(This “Application“ column goes with the Bible study for April 19, 2020: “Power Over All of Creation.”)
By David Faust
First-century fishermen relied on their nets like carpenters rely on their hammers and farmers count on their plows. It took fishermen considerable skill, time, and effort to clean, dry, and mend their linen nets to keep them from rotting and wearing out. A seine net might be several hundred feet long and 20 feet deep, with cork or wood floats to keep the top of the net on the water’s surface and stone weights to pull the rest down into the water, capturing any fish in its path. After dragging the net onto the shore, the fishermen would sort out their catch and throw back anything not useful for food or for sale. In one of his parables, Jesus used this process to illustrate God’s judgment (Matthew 13:47-50).
Several of Jesus’ apostles were fishermen before he made them fishers of men. Peter and Andrew were casting a net onto the lake, and James and John were mending or preparing their nets, when Jesus first called them to follow him (Matthew 4:18-22).
The Empty Net
After Jesus rose from the dead, several of his disciples went fishing again, and “that night they caught nothing” (John 21:3). Good intentions don’t guarantee success. Even hard work and dedication don’t always produce the desired results. Another time, Peter and his companions fished all night without catching anything, but when they obeyed Jesus’ instruction to venture back out and let down their nets, their boats could barely contain the catch (Luke 5:1-11).
The Full Net
Jesus said a lot of things that stretched his disciples’ faith. It was another strange-sounding command when the risen Lord spoke from the shore and told them to cast their net off “the right side of the boat” (John 21:6). How could anyone know that a large number of fish were gathered underwater just off the boat’s right side” Once again, the disciples found success by following Jesus’ instructions. Their once-empty net quickly filled up.
The Untorn Net
As any good fisherman would do, John carefully observed the size of the fish (“large”) and the number of fish caught (“153”), and he noted that “even with so many the net was not torn” (John 21:11). The Lord accomplished this miracle without being on the boat and without harming the fishermen’s valuable equipment. After eating breakfast with his disciples that morning on the shore, Jesus informed Peter about a coming change of occupation. Instead of being a fisherman, Peter was going to be a spiritual shepherd who would feed God’s sheep.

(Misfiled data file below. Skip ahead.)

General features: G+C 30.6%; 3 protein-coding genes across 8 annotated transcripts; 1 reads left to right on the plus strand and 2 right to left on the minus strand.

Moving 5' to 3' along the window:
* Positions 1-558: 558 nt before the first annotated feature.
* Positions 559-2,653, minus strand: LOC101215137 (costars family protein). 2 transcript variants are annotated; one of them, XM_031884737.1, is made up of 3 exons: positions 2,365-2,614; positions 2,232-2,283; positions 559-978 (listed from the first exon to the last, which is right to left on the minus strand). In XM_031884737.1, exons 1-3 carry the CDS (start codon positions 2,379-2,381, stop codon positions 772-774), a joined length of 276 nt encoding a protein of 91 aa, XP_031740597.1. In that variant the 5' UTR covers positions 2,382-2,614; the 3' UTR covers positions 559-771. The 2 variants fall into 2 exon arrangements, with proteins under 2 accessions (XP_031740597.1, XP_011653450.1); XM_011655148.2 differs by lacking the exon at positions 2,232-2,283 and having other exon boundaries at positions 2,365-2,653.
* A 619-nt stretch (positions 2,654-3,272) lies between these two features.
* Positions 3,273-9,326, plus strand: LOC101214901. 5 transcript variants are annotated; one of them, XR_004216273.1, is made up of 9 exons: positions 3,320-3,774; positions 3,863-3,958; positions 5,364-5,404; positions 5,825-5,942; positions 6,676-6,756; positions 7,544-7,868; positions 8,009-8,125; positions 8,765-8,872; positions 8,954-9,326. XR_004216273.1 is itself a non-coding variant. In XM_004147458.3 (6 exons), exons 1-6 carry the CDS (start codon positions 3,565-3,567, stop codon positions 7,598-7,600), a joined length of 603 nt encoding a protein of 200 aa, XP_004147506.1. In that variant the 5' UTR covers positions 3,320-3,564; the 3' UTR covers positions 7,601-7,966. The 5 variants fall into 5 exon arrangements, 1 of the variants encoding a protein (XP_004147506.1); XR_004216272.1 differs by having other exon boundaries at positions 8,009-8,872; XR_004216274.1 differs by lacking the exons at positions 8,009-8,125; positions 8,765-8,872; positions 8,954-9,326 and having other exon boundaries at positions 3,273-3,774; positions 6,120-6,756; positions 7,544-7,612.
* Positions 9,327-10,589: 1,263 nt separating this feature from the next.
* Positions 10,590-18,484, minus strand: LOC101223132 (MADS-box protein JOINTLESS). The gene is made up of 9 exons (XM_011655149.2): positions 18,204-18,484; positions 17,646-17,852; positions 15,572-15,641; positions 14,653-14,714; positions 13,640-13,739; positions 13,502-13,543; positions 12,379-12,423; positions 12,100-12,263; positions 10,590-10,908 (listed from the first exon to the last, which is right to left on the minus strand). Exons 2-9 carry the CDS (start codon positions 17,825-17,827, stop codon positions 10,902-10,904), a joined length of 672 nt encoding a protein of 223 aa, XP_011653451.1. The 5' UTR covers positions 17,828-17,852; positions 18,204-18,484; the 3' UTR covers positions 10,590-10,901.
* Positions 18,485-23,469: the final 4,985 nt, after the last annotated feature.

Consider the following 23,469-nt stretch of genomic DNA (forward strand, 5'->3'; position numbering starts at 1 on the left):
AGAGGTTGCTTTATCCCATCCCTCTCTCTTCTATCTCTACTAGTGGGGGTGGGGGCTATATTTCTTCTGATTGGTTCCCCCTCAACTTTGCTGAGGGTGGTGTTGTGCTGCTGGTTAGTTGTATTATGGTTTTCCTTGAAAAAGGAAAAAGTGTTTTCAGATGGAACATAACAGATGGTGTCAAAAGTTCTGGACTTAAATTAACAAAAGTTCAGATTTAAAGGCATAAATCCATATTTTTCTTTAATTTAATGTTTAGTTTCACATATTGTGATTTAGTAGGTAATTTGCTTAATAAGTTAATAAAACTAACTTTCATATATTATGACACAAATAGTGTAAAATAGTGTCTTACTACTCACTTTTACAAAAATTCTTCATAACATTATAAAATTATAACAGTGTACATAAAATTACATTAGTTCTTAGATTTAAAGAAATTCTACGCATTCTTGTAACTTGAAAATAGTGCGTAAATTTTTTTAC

The Discarded Net
Three years earlier the disciples started their journey with Jesus when “they left their nets and followed him” (Mark 1:18). With three years of the Lord’s basic training under their belts and his resurrection a certainty in their minds, they would follow him wherever he led, no matter how much commitment and sacrifice he required.
What can we learn from these hardy fishermen and their encounters with Jesus? In life, sometimes you come up empty. Sometimes it looks like God gives you more than you can handle. At times he will ask you to leave behind familiar things. Do you trust him more than your own experience and skill? Do you love him above all else? Is it time for you to let go of the net?
Personal Challenge: What does it look like for you to “let go of the net?” Call a friend—perhaps from your church, class, or group—to discuss your responses to that question.